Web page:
Published: Tue, December 05, 2017
Hi-Tech | By Cory Rios

13 & under: Facebook launches Messenger for Kids

13 & under: Facebook launches Messenger for Kids

All in all, it sounds like this will be a good app to use if you want to allow your children to communicate with friends and family from their smart device without exposing them to the whole of Facebook.

Unlike the regular Messenger app, the Kids version doesn't require the user - the child in this case - to have a Facebook account or phone number.

Some parents told FOX10 they still won't let their kids use the app. Bethany Zitzmann said, "I appreciate the concept, but I don't see a need for children's between the ages of 6 and 12 to be on social media in general".

Facebook has started rolling out the new app in the US, allowing kids who are otherwise restricted by age to join the social networking site.

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Right now, you can only do that in a feature-crippled Messenger Kids app available as a preview on United States iPads, iPhones and iPod Touches, but a Google Play and Amazon App Store expansion will definitely happen "in the coming months", and the general concept might be something worth exploring for the larger Facebook platform as well. Loren Cheng, Facebook's product management director, said the company consulted with several groups including parents, experts in child development and children's media, in creating the app. It lets them do video chats and send photos, videos and texts. That's simple really: It's all about getting kids on board earlier so that they are "Facebook-aware" by the time they hit 13. The company also says Messenger Kids won't show ads or collect data for marketing. Kids can only connect with parent-approved contacts.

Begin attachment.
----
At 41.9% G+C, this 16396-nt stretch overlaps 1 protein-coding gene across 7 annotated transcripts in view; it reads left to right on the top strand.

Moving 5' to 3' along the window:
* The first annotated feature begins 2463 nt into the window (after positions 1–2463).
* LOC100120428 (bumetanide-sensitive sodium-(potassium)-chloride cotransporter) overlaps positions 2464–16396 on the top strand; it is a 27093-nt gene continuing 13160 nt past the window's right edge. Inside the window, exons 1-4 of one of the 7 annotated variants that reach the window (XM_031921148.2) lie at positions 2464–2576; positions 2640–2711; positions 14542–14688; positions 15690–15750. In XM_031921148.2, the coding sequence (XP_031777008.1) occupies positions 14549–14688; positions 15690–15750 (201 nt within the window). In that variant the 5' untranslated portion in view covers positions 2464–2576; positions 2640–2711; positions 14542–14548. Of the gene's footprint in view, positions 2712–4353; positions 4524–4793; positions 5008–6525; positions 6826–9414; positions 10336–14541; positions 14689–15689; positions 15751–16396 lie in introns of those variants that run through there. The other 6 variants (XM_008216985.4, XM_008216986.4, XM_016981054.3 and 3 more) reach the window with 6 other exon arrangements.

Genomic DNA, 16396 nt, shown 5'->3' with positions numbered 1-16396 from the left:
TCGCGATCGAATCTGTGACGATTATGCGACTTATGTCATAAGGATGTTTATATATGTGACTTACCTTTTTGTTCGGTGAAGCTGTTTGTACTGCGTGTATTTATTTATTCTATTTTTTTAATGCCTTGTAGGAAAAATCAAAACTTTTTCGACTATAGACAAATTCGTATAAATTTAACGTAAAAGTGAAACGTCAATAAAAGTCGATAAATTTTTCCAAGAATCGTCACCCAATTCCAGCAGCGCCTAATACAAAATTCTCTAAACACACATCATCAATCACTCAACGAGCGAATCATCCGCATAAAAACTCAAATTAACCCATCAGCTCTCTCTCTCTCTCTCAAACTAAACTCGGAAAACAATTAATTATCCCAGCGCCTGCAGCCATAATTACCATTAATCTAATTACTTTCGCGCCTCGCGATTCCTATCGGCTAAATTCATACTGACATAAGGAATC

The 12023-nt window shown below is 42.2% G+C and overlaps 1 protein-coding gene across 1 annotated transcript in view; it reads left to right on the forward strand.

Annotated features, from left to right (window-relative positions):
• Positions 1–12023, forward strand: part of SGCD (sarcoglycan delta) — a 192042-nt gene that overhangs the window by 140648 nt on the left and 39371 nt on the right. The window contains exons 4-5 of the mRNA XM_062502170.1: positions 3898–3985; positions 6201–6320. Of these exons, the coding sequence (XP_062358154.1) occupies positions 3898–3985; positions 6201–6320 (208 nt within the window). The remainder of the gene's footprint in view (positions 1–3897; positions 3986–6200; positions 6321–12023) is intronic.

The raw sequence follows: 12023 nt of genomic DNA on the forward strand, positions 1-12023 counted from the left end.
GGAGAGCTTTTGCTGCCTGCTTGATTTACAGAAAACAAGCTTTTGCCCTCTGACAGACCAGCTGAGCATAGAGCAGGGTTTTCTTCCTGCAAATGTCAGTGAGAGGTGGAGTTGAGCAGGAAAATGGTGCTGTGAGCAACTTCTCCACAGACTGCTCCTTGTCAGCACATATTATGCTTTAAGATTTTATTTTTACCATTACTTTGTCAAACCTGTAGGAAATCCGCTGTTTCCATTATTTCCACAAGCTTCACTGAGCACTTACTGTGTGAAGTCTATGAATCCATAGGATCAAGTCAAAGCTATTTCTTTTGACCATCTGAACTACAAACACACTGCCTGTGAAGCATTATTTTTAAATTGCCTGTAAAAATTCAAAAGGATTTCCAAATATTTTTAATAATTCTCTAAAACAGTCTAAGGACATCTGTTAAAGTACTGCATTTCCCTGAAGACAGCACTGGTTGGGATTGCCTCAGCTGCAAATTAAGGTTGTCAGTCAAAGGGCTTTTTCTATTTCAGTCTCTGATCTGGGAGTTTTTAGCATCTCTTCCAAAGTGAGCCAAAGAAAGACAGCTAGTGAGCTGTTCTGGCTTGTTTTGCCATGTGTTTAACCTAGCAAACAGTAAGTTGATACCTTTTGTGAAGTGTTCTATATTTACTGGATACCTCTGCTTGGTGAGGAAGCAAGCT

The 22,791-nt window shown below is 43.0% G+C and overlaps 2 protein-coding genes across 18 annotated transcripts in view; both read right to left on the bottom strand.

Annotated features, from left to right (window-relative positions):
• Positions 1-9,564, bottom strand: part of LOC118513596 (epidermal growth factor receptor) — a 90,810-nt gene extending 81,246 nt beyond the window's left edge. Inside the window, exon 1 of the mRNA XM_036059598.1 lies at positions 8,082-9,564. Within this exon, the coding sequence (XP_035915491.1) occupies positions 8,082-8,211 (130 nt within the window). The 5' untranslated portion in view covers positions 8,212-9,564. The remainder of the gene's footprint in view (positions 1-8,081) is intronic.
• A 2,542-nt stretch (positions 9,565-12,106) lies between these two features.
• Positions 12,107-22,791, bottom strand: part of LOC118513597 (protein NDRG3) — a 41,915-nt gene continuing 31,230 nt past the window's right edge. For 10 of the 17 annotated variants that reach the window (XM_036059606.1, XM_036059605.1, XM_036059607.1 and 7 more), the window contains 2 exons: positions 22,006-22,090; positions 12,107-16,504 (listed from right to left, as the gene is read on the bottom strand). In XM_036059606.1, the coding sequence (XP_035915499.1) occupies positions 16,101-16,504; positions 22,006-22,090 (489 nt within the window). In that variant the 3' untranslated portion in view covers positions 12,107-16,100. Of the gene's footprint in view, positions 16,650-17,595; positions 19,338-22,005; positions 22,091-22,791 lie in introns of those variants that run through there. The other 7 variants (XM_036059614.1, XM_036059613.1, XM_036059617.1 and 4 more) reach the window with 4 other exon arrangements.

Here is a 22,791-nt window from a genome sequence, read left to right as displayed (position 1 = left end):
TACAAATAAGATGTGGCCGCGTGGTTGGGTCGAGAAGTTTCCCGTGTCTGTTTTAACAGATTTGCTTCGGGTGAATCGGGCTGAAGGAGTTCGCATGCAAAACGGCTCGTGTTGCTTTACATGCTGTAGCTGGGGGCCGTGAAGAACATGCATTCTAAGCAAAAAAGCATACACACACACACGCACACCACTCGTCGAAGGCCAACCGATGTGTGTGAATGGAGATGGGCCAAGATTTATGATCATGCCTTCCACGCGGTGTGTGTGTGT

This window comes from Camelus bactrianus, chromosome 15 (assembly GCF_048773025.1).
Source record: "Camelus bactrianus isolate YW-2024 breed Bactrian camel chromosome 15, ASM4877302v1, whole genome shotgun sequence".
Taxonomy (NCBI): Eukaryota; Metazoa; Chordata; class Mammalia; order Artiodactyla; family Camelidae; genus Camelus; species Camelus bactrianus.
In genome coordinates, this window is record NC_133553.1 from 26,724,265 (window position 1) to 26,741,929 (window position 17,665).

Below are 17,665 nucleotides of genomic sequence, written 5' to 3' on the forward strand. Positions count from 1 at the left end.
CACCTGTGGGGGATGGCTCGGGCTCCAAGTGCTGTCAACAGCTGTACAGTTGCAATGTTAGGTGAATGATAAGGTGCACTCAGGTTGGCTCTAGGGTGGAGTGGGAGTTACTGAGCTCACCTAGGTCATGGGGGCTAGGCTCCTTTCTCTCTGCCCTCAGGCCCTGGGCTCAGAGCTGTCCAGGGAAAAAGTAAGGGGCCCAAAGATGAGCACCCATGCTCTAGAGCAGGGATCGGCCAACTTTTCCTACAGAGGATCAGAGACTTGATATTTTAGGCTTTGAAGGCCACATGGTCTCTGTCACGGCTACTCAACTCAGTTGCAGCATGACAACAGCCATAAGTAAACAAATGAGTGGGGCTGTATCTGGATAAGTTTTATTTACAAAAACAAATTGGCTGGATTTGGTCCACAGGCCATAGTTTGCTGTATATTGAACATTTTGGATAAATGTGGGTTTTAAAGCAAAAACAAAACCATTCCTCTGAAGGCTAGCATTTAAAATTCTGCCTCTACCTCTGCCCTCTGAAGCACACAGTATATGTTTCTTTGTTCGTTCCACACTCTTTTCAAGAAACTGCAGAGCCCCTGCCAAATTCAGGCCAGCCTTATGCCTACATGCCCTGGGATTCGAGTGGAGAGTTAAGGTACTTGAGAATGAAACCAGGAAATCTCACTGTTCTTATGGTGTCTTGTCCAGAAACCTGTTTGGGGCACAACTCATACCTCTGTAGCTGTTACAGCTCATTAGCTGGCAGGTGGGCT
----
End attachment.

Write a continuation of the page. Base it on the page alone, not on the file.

Parents can remove contacts from the app, and children can't reinstate them. Android users will also get a version of the Messenger Kids at some point in the future.

So it comes as little surprise then that Facebook says the majority of parents with young children are concerned about their kids potentially interacting with strangers online.

There are no adverts or in-app purchases and the social network said the child's information will not be used for advertising purposes. "A child does not have the cognitive maturity or impulse control to properly manage their time and use on digital platforms", Hempe said. That means when a child reports a conversation that they find offensive or block an individual user in the app (or vice versa), the parent is notified on Facebook. It also includes a GIFs section for choosing images to send to friends, but content in the section is regulated by Facebook. It's a restrictive system, but one that highlights how tricky it is to give children access to social media, and particularly an app that's operated by one of the world's largest (and most controversial) social media firms.

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